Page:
MCU Rewatch Issue #7: Iron Man 3

Everyone loves Iron Man.  Everyone but Jenny dislikes Iron Man 2.  How will the end of Marvel’s first trilogy fare?

tomkIron Man 3

Trailers before the Blu-ray menu: Thor 2, Agents of SHIELD, Lego Marvel video game, The Lone Ranger, and a direct to home video Iron Man and Hulk animated movie.

What is worse in 1999: Happy’s hair or Killian’s hair?

Tony and Rhodey have such great banter in this one.

Christmas references…

I like Guy Pierce but I never recognize him when I see him in something. Guy’s a chameleon.

Christmas references…

I know people give Tony grief for publicly giving the Mandarin his address, but as a high profile public figure, would he really have been that hard to find?

watson: Tom is talking to himself again…

tomk: I prefer live streaming.

watson: Makes for wonderful chat conversation…

tomk: I need to spot all the Christmas references before Jenny gets here to deny the holiday spirit.

The kid sees Tony’s face in the newspaper and also doesn’t know who he is…

Christmas references…

Christmas references…

Christmas references…

Christmas pageant…

Christmas ornament bomb…

Christmas dinner with Miguel Ferrer…

Christmas references…

Christmas fireworks…

Christmas coda…

My understanding is when Iron Man 3 rolled around, RDJ had some say over who would take over directorial duties. And, as much as Iron Man revived his career in many ways, Downey probably also owes a debt to writer/director Shane Black since Black put Downey in his directorial debut with Kiss Kiss Bang Bang. Black had been writing scripts for a while and has since moved behind the camera, often specializing in action films where two mismatched characters banter back and forth in amusing ways with their differing views on life. Black wrote most of the scripts for the Lethal Weapon series, and most recently he wrote and directed The Nice Guys. Iron Man 3 feels very much like one of his works, especially with the Tony/Rhodey repartee. Of course, Black sets all his movies around Christmas for some rather consumes this movie, to the point where only a real Grinch wouldn’t be able to see it.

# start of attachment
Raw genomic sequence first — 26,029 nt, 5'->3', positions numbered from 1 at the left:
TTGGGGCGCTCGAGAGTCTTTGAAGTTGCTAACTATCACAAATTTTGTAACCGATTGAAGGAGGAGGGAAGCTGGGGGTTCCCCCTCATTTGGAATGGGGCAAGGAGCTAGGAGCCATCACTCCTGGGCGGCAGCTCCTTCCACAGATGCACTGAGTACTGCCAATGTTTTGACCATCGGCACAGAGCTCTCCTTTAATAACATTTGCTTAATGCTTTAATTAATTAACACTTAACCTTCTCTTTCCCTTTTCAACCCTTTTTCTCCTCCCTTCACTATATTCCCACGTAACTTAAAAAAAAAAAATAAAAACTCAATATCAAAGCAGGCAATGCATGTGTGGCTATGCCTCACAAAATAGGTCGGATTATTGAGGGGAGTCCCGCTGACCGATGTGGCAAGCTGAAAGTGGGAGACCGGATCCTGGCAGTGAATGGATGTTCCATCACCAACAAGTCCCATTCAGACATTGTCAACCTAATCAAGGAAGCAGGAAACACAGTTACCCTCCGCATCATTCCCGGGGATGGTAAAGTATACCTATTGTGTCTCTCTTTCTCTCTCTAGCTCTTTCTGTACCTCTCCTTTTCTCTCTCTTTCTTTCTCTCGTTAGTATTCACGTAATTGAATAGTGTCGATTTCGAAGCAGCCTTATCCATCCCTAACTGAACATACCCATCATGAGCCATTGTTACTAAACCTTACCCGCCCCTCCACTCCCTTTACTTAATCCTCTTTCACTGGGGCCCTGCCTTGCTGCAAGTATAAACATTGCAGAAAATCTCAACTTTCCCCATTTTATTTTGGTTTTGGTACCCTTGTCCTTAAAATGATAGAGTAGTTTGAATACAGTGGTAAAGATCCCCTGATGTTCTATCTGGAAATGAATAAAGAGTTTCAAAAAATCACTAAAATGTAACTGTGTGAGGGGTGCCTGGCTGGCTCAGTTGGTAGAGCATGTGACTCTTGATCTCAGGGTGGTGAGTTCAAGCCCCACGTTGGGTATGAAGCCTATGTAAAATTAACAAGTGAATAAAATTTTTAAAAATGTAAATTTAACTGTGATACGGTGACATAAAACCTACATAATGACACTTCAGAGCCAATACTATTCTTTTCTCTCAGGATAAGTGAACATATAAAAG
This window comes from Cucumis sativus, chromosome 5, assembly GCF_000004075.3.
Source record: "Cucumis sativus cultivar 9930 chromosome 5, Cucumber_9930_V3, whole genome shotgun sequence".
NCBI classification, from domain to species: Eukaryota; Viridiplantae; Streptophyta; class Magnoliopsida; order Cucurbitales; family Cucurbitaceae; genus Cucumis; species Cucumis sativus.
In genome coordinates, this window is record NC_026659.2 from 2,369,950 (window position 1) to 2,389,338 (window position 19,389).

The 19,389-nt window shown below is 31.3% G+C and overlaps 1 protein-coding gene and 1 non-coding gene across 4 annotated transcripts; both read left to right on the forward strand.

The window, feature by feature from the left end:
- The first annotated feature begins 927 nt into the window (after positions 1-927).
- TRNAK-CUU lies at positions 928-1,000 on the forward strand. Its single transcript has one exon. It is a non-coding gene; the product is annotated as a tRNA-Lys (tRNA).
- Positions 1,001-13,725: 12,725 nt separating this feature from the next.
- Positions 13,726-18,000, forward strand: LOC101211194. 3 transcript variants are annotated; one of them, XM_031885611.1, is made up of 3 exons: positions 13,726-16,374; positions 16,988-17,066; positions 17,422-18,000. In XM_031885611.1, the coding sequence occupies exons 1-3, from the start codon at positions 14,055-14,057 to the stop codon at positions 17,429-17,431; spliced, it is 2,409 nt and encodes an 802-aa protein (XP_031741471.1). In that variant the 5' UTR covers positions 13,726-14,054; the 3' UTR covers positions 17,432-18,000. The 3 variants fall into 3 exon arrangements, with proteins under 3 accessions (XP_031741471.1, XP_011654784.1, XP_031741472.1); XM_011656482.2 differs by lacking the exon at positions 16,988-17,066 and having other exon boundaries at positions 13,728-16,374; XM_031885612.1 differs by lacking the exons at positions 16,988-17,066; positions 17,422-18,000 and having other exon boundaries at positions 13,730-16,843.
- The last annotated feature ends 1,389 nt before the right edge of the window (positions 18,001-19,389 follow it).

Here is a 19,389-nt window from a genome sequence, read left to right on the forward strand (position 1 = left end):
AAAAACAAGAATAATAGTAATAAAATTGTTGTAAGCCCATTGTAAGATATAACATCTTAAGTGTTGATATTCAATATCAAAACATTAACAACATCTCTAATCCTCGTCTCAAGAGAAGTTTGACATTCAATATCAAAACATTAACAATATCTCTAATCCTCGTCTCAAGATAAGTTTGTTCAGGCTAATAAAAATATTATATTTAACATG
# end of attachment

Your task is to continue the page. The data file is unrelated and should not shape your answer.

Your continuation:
Personally, I like this one, what with the mid-air catch scene and all, but I suspect that for many people, their level of enjoyment is based on how well they react to the Mandarin reveal, to say nothing of their overall holiday spirit.

jimmy: My God, I HATE this movie. I honestly can’t think of a single thing about it that I like. I feel like Ruffalo in the end credits scene.

tomk: Not even the mid-air catch sequence?

jimmy: Fine, that was OK. But doesn’t make up for the absolute crap fest that this movie is. You know, I thought Iron Man 2 was a bad movie, but I would watch that 100 times before watching this again.

tomk: Well, I would walk 500 miles just to see something fun from Shane Black…OK, maybe not.
This is what comes when I have the Proclaimers playing in the background as I reply…

jimmy: Great song.